[0053] Figure 21 illustrates a flow chart of a method of detecting a significant change in bedtime glucose concentrations for two reporting periods.

[0054] Figure 22 illustrates a chi-squared table that can be used to determine a statistically significant pattern based on a patient's bedtime glucose concentration.

[0055] Figure 23 illustrates a flow chart representative of a method of detecting a significant change in bedtime glucose concentrations for a day of the week.

[0056] Figure 24 illustrates an output on a report where there was a significant change in bedtime glucose concentrations for two reporting periods.

[0057] Figure 25 illustrates an output on a report where there was a significant change in bedtime glucose concentrations for a day of the week.

Detailed Description of the Exemplary Figures [0058] The following detailed description should be read with reference to the drawings, in which like elements in different drawings are identically numbered. The drawings, which are not necessarily to scale, depict selected embodiments and are not intended to limit the scope of the invention. The detailed description illustrates by way of example, not by way of limitation, the principles of the invention. This description will clearly enable one skilled in the art to make and use the invention, and describes several embodiments, adaptations, variations, alternatives and uses of the invention, including what is presently believed to be the best mode of carrying out the invention.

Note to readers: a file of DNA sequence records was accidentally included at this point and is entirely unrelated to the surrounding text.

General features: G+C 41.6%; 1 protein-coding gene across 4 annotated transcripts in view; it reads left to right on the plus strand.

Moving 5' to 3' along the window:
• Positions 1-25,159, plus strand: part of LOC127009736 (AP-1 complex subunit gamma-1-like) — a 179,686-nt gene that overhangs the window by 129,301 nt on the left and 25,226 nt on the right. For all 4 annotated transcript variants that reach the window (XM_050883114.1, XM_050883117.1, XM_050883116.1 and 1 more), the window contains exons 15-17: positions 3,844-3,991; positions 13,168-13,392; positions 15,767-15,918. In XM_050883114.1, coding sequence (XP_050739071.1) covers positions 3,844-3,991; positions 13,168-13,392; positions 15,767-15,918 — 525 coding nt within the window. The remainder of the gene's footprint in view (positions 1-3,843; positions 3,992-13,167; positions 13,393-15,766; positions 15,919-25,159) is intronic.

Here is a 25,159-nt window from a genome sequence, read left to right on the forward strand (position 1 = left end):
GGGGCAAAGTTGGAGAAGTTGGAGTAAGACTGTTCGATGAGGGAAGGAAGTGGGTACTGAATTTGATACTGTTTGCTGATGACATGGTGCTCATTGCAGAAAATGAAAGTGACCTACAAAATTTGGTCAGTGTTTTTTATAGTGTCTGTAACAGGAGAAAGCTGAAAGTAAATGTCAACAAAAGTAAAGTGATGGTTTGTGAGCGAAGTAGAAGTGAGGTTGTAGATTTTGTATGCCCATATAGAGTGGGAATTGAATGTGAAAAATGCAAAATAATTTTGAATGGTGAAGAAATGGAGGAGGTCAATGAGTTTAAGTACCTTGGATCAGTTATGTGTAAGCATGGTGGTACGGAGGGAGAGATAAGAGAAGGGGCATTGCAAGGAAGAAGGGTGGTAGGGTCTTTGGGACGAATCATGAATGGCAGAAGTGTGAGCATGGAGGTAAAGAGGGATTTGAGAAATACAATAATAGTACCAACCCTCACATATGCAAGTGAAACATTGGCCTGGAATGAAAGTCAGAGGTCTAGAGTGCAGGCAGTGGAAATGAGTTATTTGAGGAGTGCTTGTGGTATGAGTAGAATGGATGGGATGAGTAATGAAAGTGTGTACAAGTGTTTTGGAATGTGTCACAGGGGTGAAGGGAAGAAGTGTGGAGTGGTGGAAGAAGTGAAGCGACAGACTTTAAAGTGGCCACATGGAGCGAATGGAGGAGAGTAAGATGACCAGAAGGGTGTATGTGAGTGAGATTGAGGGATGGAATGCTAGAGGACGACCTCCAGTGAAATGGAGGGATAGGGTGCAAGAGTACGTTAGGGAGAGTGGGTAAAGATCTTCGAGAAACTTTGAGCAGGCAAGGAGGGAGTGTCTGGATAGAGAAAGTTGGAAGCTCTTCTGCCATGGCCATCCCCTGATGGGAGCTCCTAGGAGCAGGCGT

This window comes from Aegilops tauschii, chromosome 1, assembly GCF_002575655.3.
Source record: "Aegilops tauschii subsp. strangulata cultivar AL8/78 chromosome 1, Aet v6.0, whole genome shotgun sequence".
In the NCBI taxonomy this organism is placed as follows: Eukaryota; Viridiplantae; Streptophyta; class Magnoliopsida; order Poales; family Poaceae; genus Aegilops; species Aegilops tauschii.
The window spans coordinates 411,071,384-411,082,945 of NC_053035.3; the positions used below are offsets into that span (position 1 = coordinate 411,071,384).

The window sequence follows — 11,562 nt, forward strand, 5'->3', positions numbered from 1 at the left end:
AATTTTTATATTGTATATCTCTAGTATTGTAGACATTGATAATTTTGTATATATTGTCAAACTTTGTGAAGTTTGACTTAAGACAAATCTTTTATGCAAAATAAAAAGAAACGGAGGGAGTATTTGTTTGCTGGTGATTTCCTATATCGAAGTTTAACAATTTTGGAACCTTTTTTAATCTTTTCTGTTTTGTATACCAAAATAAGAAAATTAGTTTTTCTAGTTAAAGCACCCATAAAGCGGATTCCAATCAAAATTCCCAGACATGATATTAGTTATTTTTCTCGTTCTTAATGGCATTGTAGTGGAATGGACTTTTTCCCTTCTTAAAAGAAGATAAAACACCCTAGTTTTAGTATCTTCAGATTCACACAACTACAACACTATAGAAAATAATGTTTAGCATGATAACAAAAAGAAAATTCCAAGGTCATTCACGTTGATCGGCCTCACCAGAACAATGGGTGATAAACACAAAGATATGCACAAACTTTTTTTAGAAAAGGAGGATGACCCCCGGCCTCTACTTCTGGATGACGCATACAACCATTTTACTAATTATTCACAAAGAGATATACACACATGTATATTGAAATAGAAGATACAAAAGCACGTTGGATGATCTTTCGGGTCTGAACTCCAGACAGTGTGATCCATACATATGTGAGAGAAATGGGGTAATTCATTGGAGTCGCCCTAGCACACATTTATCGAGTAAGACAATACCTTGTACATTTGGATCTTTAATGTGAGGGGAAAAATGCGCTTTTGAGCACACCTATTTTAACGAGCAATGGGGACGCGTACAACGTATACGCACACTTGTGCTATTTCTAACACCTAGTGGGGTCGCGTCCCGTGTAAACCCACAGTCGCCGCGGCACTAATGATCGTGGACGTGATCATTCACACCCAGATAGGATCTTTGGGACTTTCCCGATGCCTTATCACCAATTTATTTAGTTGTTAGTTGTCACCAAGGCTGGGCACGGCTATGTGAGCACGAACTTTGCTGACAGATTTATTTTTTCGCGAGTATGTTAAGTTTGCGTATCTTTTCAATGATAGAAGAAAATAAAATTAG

[0059] As used herein, the terms "about" or "approximately" for any numerical values or ranges indicate a suitable dimensional tolerance that allows the part or collection of components to function for its intended purpose as described herein. In addition, as used herein, the terms "patient," "host," "user," and "subject" refer to any human or animal subject and are not intended to limit the systems or methods to human use, although use of the subject invention in a human patient represents a preferred embodiment.